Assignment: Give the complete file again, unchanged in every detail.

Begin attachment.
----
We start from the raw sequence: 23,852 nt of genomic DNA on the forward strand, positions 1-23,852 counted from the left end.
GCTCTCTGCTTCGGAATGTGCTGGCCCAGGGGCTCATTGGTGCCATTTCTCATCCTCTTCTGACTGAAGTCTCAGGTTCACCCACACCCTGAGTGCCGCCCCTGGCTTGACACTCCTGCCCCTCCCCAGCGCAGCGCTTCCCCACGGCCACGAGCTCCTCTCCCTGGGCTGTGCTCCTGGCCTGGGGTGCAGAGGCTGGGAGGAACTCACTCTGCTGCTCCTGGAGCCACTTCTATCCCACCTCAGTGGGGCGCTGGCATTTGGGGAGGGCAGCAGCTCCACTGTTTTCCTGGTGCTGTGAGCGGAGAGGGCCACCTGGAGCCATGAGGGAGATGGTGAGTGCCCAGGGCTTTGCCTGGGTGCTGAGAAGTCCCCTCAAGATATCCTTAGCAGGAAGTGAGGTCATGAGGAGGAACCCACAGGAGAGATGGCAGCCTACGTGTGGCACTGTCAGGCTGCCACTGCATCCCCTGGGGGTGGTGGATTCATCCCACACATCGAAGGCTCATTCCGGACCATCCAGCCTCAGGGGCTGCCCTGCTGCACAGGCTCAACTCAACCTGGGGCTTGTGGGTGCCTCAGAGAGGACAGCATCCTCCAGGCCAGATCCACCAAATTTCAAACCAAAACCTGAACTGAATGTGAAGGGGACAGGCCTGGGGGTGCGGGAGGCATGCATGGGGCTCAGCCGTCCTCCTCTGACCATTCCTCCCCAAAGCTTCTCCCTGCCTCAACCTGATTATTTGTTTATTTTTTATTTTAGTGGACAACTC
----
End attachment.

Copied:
We start from the raw sequence: 23,852 nt of genomic DNA on the forward strand, positions 1-23,852 counted from the left end.
GCTCTCTGCTTCGGAATGTGCTGGCCCAGGGGCTCATTGGTGCCATTTCTCATCCTCTTCTGACTGAAGTCTCAGGTTCACCCACACCCTGAGTGCCGCCCCTGGCTTGACACTCCTGCCCCTCCCCAGCGCAGCGCTTCCCCACGGCCACGAGCTCCTCTCCCTGGGCTGTGCTCCTGGCCTGGGGTGCAGAGGCTGGGAGGAACTCACTCTGCTGCTCCTGGAGCCACTTCTATCCCACCTCAGTGGGGCGCTGGCATTTGGGGAGGGCAGCAGCTCCACTGTTTTCCTGGTGCTGTGAGCGGAGAGGGCCACCTGGAGCCATGAGGGAGATGGTGAGTGCCCAGGGCTTTGCCTGGGTGCTGAGAAGTCCCCTCAAGATATCCTTAGCAGGAAGTGAGGTCATGAGGAGGAACCCACAGGAGAGATGGCAGCCTACGTGTGGCACTGTCAGGCTGCCACTGCATCCCCTGGGGGTGGTGGATTCATCCCACACATCGAAGGCTCATTCCGGACCATCCAGCCTCAGGGGCTGCCCTGCTGCACAGGCTCAACTCAACCTGGGGCTTGTGGGTGCCTCAGAGAGGACAGCATCCTCCAGGCCAGATCCACCAAATTTCAAACCAAAACCTGAACTGAATGTGAAGGGGACAGGCCTGGGGGTGCGGGAGGCATGCATGGGGCTCAGCCGTCCTCCTCTGACCATTCCTCCCCAAAGCTTCTCCCTGCCTCAACCTGATTATTTGTTTATTTTTTATTTTAGTGGACAACTC